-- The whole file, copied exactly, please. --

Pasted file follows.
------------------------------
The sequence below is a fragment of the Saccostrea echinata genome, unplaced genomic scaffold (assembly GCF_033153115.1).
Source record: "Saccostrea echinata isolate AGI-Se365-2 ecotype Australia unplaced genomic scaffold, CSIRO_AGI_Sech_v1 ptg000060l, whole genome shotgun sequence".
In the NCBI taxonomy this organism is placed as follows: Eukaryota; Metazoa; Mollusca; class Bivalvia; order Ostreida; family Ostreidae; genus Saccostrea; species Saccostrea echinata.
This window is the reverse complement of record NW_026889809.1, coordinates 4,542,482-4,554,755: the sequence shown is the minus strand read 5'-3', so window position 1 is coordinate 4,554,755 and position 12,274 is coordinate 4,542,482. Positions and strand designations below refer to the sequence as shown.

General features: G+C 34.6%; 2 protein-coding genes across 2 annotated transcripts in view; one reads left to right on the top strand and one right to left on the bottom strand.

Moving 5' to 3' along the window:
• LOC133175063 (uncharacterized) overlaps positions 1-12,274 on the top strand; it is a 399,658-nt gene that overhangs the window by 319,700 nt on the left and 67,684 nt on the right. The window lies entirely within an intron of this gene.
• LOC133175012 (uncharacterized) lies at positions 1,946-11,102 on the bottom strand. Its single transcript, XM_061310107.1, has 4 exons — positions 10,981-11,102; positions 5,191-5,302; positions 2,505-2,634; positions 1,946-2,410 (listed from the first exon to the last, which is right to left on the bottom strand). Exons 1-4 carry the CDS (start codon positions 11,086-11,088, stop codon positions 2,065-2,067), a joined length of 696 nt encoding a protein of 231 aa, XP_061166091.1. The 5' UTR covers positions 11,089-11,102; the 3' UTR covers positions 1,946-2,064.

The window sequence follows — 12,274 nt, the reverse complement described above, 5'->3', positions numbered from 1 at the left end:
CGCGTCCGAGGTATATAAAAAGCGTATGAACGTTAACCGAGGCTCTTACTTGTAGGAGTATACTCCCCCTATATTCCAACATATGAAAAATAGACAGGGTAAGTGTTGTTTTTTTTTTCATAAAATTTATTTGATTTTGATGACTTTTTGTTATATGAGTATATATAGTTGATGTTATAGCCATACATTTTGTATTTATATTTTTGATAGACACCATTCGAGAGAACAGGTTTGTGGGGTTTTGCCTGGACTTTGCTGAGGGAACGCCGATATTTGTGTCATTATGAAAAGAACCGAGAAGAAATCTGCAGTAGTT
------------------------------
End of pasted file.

The sequence below is a fragment of the Saccostrea echinata genome, unplaced genomic scaffold (assembly GCF_033153115.1).
Source record: "Saccostrea echinata isolate AGI-Se365-2 ecotype Australia unplaced genomic scaffold, CSIRO_AGI_Sech_v1 ptg000060l, whole genome shotgun sequence".
In the NCBI taxonomy this organism is placed as follows: Eukaryota; Metazoa; Mollusca; class Bivalvia; order Ostreida; family Ostreidae; genus Saccostrea; species Saccostrea echinata.
This window is the reverse complement of record NW_026889809.1, coordinates 4,542,482-4,554,755: the sequence shown is the minus strand read 5'-3', so window position 1 is coordinate 4,554,755 and position 12,274 is coordinate 4,542,482. Positions and strand designations below refer to the sequence as shown.

General features: G+C 34.6%; 2 protein-coding genes across 2 annotated transcripts in view; one reads left to right on the top strand and one right to left on the bottom strand.

Moving 5' to 3' along the window:
• LOC133175063 (uncharacterized) overlaps positions 1-12,274 on the top strand; it is a 399,658-nt gene that overhangs the window by 319,700 nt on the left and 67,684 nt on the right. The window lies entirely within an intron of this gene.
• LOC133175012 (uncharacterized) lies at positions 1,946-11,102 on the bottom strand. Its single transcript, XM_061310107.1, has 4 exons — positions 10,981-11,102; positions 5,191-5,302; positions 2,505-2,634; positions 1,946-2,410 (listed from the first exon to the last, which is right to left on the bottom strand). Exons 1-4 carry the CDS (start codon positions 11,086-11,088, stop codon positions 2,065-2,067), a joined length of 696 nt encoding a protein of 231 aa, XP_061166091.1. The 5' UTR covers positions 11,089-11,102; the 3' UTR covers positions 1,946-2,064.

The window sequence follows — 12,274 nt, the reverse complement described above, 5'->3', positions numbered from 1 at the left end:
CGCGTCCGAGGTATATAAAAAGCGTATGAACGTTAACCGAGGCTCTTACTTGTAGGAGTATACTCCCCCTATATTCCAACATATGAAAAATAGACAGGGTAAGTGTTGTTTTTTTTTTCATAAAATTTATTTGATTTTGATGACTTTTTGTTATATGAGTATATATAGTTGATGTTATAGCCATACATTTTGTATTTATATTTTTGATAGACACCATTCGAGAGAACAGGTTTGTGGGGTTTTGCCTGGACTTTGCTGAGGGAACGCCGATATTTGTGTCATTATGAAAAGAACCGAGAAGAAATCTGCAGTAGTT